Use sarcasm sparingly online.

_________________________________

Freedom - Peace - Prosperity

But

not quite as sparingly as the OP used it here. Putting ONE sarcastic word into the title of an otherwise serious post does not give adequate notice that sarcasm is intended.

Recommended reading: The Most Dangerous Superstition, http://www.amazon.com/Most-Dangerous-Superstition-Larken-Ros...

I don't think the issue is not jumping through the expensive

hoops of the FDA, but rather making unsubstantiated claims.

Anecdotal testimony is NOT substantiation despite that it is what people fall for every time.

An evidence based claim is one backed by a double blind study which measured an effect greater than what could be explained by a placebo. There may be lighter requirements that could be met to get the FDA off their backs, but the simple step would be to remove any and all claims of "cure" and to include a disclaimer.

People already KNOW what aloe is. You don't need to blow smoke up their rear to sell it to them.

Anecdotal testimony

may not be scientifically rigorous proof, but it IS substantiation. "Substantiation" means: "To support with proof or evidence." Anecdotal testimony (from a trustworthy source, about their personal experience) does constitute "evidence."

For example, a recommendation from a friend may be worth a lot more than a "study" done by a drug company. Drug companies have an incentive to fake studies "proving" their products' safety and effectiveness; whereas a friend giving you "anecdotal" testimony about their personal experience has an incentive to be genuinely helpful.

Recommended reading: The Most Dangerous Superstition, http://www.amazon.com/Most-Dangerous-Superstition-Larken-Ros...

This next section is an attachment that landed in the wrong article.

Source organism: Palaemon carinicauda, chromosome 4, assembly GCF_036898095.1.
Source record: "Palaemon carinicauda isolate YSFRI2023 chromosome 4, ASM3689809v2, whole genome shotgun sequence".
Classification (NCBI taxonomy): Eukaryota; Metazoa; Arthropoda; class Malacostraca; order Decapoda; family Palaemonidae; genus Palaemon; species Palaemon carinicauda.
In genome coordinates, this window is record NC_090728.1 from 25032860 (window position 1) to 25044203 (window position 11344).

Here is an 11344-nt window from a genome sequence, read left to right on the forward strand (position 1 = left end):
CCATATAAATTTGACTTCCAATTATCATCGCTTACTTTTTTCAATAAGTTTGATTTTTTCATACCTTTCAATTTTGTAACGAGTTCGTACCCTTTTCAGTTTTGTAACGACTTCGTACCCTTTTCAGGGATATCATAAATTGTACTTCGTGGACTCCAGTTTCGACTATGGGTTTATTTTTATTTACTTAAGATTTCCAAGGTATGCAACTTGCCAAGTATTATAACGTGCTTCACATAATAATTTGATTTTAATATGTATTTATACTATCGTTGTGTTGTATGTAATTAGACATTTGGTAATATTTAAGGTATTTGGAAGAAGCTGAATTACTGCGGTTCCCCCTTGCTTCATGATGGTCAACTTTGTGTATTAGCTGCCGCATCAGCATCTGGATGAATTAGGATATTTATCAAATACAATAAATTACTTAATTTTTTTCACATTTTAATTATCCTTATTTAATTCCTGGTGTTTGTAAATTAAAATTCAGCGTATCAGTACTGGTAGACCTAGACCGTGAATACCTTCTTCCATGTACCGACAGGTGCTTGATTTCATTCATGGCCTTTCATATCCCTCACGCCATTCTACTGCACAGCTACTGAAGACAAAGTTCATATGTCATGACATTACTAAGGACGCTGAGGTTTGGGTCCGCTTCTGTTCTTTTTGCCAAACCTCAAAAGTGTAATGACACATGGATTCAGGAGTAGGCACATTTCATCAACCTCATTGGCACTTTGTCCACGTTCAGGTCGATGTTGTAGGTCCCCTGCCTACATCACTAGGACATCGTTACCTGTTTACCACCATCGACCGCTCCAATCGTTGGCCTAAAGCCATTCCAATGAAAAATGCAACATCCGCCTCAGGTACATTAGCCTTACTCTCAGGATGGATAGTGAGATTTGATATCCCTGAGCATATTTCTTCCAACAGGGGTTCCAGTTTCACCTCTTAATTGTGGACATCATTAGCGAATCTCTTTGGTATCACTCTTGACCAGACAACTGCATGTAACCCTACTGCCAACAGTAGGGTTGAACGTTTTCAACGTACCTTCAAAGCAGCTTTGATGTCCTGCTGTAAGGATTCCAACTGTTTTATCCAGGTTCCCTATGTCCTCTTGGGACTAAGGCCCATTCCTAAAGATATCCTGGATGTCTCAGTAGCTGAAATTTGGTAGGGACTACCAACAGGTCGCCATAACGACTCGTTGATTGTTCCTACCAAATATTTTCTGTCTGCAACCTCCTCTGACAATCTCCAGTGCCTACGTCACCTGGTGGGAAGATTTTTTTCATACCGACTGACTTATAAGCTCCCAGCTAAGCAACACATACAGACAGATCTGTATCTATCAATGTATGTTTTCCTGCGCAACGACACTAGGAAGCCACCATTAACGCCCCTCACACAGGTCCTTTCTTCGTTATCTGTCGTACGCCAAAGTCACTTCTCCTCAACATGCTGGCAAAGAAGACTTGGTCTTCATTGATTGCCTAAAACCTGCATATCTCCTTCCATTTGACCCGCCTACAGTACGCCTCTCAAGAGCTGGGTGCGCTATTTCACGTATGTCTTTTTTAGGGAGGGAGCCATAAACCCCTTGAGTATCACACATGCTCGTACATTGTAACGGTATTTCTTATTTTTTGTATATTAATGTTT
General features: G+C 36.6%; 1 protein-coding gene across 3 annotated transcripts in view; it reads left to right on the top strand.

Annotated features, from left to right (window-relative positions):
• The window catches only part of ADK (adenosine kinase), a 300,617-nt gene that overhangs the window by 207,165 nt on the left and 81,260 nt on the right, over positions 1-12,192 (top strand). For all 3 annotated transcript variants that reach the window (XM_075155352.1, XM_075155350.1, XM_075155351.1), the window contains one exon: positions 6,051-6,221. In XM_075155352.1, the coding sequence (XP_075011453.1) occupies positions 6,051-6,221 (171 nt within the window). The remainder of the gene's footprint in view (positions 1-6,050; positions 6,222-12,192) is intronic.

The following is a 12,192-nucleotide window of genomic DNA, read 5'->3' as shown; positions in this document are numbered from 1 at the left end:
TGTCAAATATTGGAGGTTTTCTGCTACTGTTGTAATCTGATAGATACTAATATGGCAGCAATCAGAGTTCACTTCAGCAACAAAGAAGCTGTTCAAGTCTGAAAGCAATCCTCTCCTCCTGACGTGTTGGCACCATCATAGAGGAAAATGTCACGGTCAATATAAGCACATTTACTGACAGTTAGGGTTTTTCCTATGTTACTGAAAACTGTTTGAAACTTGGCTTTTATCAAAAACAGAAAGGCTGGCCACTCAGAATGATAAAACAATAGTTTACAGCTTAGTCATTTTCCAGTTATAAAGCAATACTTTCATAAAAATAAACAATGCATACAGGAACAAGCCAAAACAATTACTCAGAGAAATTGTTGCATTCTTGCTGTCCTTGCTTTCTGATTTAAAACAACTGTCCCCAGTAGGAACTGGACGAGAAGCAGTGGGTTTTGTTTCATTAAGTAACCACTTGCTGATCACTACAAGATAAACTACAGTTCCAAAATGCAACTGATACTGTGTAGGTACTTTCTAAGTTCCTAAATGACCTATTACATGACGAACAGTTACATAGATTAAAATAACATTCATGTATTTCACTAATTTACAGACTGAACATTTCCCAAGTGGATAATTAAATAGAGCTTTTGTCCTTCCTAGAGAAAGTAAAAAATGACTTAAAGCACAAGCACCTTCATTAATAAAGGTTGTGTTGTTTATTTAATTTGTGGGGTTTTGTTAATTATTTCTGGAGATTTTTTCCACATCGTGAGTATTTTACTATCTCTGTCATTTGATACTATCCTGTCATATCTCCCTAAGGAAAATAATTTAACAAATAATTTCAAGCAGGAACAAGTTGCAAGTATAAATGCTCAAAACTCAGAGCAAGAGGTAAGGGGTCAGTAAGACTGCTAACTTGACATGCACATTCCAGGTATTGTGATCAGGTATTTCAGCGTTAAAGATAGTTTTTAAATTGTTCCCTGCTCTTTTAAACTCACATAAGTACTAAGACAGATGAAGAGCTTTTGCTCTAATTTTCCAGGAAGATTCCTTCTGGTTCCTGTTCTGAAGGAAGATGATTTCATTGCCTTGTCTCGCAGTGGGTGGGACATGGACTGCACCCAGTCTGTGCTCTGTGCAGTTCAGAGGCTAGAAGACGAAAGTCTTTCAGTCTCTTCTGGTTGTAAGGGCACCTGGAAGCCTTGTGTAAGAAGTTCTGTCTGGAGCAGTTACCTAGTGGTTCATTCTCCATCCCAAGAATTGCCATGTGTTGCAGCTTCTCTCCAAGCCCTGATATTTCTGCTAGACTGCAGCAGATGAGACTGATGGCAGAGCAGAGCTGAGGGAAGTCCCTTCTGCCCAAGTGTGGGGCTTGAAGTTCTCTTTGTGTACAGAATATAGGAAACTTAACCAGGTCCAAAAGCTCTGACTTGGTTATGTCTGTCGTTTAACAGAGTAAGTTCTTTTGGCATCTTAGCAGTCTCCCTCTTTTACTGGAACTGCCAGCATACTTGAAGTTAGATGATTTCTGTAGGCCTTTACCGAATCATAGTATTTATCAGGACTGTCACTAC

Have you read some of these websites? There ARE plenty of quacks

out there.

Probably at least 80% of what I encounter in this genre are quacks. Or they at least make themselves look like it.

I've seen it dozens and dozens of times: lots of hype, never getting to the point, full of personal stories you can't verify from people you never met, or never even existed.

It just isn't necessary to engage in such business practices - ever. (unless you really ARE a charlatan)

Sure, there are quacks. Unfortunately . . .

the FDA is run by and for some of them. It works like this: Only the quacks who have paid off the FDA can peddle their dubious nostrums, and the FDA "cracks down" on people who haven't made the payoff, regardless of whether or not they're selling effective and safe medicine. Such is our modern pharmaceutical industry and its "regulators."

So who are you going to trust? The drug peddlers or the natural remedy pushers? Neither one, very much. But in general, I figure the natural remedies, vitamins and herbal extracts, are more likely to be safe than the drugs -- which means one can try them out to SEE whether they are effective or not, without undue risk of serious side effects.

Recommended reading: The Most Dangerous Superstition, http://www.amazon.com/Most-Dangerous-Superstition-Larken-Ros...

I do not disagree.

I do weed out many "natural" products with a healthy dose of common sense when looking at their websites and packaging. I also do my own homework on such products, just like I do on "approved" stuff.

Here's an example of a quack site that is selling repackaged dish soap as a one-cure-fits all "miracle."

http://www.miraclesoap.com/producthistory.htm

I haven't read the entire site, or any others for this product as this one page was all I needed. Some people are even swallowing this stuff in caplets!!

THIS is what gives the FDA ammunition.

"...adequate directions

FDA quote from letter:"...adequate directions cannot be written so that a layman can use these products safely for their intended uses."

Company Response:
Then the layman needs to get off his ass and do some research. We make an assortment of Aloe based creams, we don't cure stupid.

If ignorance is bliss, Washington DC must be heaven.

No, you can't fix stupid, but even shampoo and toothpaste come

with directions.

It isn't difficult to write them. Just do it.

FYI Aloe Vera consumed in capsule form will make one...

'poo.'

Rapidly.

Don't feed the pandas. Ever.

This phenomena is

Also known as a Chevron.

"Freedom Is A Road Seldom Traveled By The Multitude." - Frederick Douglass

Point being, why does the FDA need to test and approve...

with their microscopes and centrifuges...

when they could simply pop a capsule and experience for themselves the 'properties' of aloe?

Don't feed the pandas. Ever.